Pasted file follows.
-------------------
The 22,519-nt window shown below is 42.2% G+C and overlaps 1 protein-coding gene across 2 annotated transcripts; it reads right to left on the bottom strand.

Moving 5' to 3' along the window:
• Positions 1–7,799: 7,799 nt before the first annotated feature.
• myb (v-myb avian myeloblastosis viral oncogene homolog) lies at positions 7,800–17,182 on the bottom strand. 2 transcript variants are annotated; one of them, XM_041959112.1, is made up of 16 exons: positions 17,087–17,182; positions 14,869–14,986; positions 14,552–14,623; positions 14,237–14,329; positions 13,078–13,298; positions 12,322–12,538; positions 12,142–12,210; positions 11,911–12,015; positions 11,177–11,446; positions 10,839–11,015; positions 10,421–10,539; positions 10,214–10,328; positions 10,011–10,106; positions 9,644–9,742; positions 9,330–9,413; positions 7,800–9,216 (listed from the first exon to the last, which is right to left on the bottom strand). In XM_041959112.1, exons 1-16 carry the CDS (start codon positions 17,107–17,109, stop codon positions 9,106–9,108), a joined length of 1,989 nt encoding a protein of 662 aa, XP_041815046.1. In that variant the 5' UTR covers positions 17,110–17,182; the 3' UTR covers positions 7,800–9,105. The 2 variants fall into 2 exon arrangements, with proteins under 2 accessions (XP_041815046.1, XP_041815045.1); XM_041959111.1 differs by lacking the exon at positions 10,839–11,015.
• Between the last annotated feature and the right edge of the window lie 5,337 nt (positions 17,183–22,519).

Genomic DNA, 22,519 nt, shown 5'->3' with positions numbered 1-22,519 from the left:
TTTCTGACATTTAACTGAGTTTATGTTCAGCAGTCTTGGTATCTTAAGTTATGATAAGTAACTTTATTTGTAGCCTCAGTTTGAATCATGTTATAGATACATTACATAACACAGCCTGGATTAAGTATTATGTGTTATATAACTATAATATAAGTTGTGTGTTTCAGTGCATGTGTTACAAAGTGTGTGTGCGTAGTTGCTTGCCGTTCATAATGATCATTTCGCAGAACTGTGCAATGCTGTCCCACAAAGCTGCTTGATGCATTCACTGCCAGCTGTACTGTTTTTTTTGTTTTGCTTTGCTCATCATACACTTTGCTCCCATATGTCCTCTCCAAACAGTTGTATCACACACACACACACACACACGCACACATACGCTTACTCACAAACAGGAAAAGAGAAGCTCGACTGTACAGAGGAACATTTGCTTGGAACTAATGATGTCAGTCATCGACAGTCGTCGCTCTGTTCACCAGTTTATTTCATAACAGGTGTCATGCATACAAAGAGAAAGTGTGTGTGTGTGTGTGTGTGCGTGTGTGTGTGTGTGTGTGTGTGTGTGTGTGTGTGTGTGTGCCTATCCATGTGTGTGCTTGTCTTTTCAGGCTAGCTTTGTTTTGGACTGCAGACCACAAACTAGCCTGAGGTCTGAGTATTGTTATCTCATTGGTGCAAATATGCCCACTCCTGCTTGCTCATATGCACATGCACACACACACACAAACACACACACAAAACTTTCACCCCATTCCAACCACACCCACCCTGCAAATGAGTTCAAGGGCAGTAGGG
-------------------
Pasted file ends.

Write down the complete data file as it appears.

The 22,519-nt window shown below is 42.2% G+C and overlaps 1 protein-coding gene across 2 annotated transcripts; it reads right to left on the bottom strand.

Moving 5' to 3' along the window:
• Positions 1–7,799: 7,799 nt before the first annotated feature.
• myb (v-myb avian myeloblastosis viral oncogene homolog) lies at positions 7,800–17,182 on the bottom strand. 2 transcript variants are annotated; one of them, XM_041959112.1, is made up of 16 exons: positions 17,087–17,182; positions 14,869–14,986; positions 14,552–14,623; positions 14,237–14,329; positions 13,078–13,298; positions 12,322–12,538; positions 12,142–12,210; positions 11,911–12,015; positions 11,177–11,446; positions 10,839–11,015; positions 10,421–10,539; positions 10,214–10,328; positions 10,011–10,106; positions 9,644–9,742; positions 9,330–9,413; positions 7,800–9,216 (listed from the first exon to the last, which is right to left on the bottom strand). In XM_041959112.1, exons 1-16 carry the CDS (start codon positions 17,107–17,109, stop codon positions 9,106–9,108), a joined length of 1,989 nt encoding a protein of 662 aa, XP_041815046.1. In that variant the 5' UTR covers positions 17,110–17,182; the 3' UTR covers positions 7,800–9,105. The 2 variants fall into 2 exon arrangements, with proteins under 2 accessions (XP_041815046.1, XP_041815045.1); XM_041959111.1 differs by lacking the exon at positions 10,839–11,015.
• Between the last annotated feature and the right edge of the window lie 5,337 nt (positions 17,183–22,519).

Genomic DNA, 22,519 nt, shown 5'->3' with positions numbered 1-22,519 from the left:
TTTCTGACATTTAACTGAGTTTATGTTCAGCAGTCTTGGTATCTTAAGTTATGATAAGTAACTTTATTTGTAGCCTCAGTTTGAATCATGTTATAGATACATTACATAACACAGCCTGGATTAAGTATTATGTGTTATATAACTATAATATAAGTTGTGTGTTTCAGTGCATGTGTTACAAAGTGTGTGTGCGTAGTTGCTTGCCGTTCATAATGATCATTTCGCAGAACTGTGCAATGCTGTCCCACAAAGCTGCTTGATGCATTCACTGCCAGCTGTACTGTTTTTTTTGTTTTGCTTTGCTCATCATACACTTTGCTCCCATATGTCCTCTCCAAACAGTTGTATCACACACACACACACACACACGCACACATACGCTTACTCACAAACAGGAAAAGAGAAGCTCGACTGTACAGAGGAACATTTGCTTGGAACTAATGATGTCAGTCATCGACAGTCGTCGCTCTGTTCACCAGTTTATTTCATAACAGGTGTCATGCATACAAAGAGAAAGTGTGTGTGTGTGTGTGTGTGCGTGTGTGTGTGTGTGTGTGTGTGTGTGTGTGTGTGTGTGTGCCTATCCATGTGTGTGCTTGTCTTTTCAGGCTAGCTTTGTTTTGGACTGCAGACCACAAACTAGCCTGAGGTCTGAGTATTGTTATCTCATTGGTGCAAATATGCCCACTCCTGCTTGCTCATATGCACATGCACACACACACACAAACACACACACAAAACTTTCACCCCATTCCAACCACACCCACCCTGCAAATGAGTTCAAGGGCAGTAGGG